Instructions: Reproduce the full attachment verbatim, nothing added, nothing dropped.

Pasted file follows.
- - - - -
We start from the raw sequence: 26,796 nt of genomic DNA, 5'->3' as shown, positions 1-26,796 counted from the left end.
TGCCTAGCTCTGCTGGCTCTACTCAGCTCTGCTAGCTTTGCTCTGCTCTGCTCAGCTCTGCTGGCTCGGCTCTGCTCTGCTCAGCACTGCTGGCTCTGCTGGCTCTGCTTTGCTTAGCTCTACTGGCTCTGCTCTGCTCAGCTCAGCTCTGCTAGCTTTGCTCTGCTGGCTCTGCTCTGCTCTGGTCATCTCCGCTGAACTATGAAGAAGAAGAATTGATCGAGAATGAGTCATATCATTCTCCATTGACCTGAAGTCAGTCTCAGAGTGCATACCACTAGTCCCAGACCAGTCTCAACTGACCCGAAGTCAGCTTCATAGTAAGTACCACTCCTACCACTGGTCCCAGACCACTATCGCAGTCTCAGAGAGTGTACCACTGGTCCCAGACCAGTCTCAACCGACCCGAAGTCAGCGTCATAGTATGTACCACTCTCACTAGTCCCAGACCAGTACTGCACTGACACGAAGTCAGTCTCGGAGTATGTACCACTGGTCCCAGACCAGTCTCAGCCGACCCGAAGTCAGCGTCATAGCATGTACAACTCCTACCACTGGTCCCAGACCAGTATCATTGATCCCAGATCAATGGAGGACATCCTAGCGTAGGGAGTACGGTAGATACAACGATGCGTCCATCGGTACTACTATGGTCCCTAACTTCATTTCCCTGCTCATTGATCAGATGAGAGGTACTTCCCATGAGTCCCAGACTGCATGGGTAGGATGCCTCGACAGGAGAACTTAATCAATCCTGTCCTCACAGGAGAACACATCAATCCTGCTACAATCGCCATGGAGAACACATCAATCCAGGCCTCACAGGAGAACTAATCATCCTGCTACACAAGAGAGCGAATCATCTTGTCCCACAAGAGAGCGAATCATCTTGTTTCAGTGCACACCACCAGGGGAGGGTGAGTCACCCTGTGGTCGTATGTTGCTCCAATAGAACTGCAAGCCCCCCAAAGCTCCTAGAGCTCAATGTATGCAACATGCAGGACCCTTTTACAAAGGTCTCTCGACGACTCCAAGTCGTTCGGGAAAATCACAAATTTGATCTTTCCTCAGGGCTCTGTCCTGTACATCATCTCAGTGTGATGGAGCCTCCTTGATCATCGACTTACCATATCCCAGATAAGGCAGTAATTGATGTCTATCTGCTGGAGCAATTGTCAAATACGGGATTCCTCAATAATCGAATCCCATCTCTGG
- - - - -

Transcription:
We start from the raw sequence: 26,796 nt of genomic DNA, 5'->3' as shown, positions 1-26,796 counted from the left end.
TGCCTAGCTCTGCTGGCTCTACTCAGCTCTGCTAGCTTTGCTCTGCTCTGCTCAGCTCTGCTGGCTCGGCTCTGCTCTGCTCAGCACTGCTGGCTCTGCTGGCTCTGCTTTGCTTAGCTCTACTGGCTCTGCTCTGCTCAGCTCAGCTCTGCTAGCTTTGCTCTGCTGGCTCTGCTCTGCTCTGGTCATCTCCGCTGAACTATGAAGAAGAAGAATTGATCGAGAATGAGTCATATCATTCTCCATTGACCTGAAGTCAGTCTCAGAGTGCATACCACTAGTCCCAGACCAGTCTCAACTGACCCGAAGTCAGCTTCATAGTAAGTACCACTCCTACCACTGGTCCCAGACCACTATCGCAGTCTCAGAGAGTGTACCACTGGTCCCAGACCAGTCTCAACCGACCCGAAGTCAGCGTCATAGTATGTACCACTCTCACTAGTCCCAGACCAGTACTGCACTGACACGAAGTCAGTCTCGGAGTATGTACCACTGGTCCCAGACCAGTCTCAGCCGACCCGAAGTCAGCGTCATAGCATGTACAACTCCTACCACTGGTCCCAGACCAGTATCATTGATCCCAGATCAATGGAGGACATCCTAGCGTAGGGAGTACGGTAGATACAACGATGCGTCCATCGGTACTACTATGGTCCCTAACTTCATTTCCCTGCTCATTGATCAGATGAGAGGTACTTCCCATGAGTCCCAGACTGCATGGGTAGGATGCCTCGACAGGAGAACTTAATCAATCCTGTCCTCACAGGAGAACACATCAATCCTGCTACAATCGCCATGGAGAACACATCAATCCAGGCCTCACAGGAGAACTAATCATCCTGCTACACAAGAGAGCGAATCATCTTGTCCCACAAGAGAGCGAATCATCTTGTTTCAGTGCACACCACCAGGGGAGGGTGAGTCACCCTGTGGTCGTATGTTGCTCCAATAGAACTGCAAGCCCCCCAAAGCTCCTAGAGCTCAATGTATGCAACATGCAGGACCCTTTTACAAAGGTCTCTCGACGACTCCAAGTCGTTCGGGAAAATCACAAATTTGATCTTTCCTCAGGGCTCTGTCCTGTACATCATCTCAGTGTGATGGAGCCTCCTTGATCATCGACTTACCATATCCCAGATAAGGCAGTAATTGATGTCTATCTGCTGGAGCAATTGTCAAATACGGGATTCCTCAATAATCGAATCCCATCTCTGG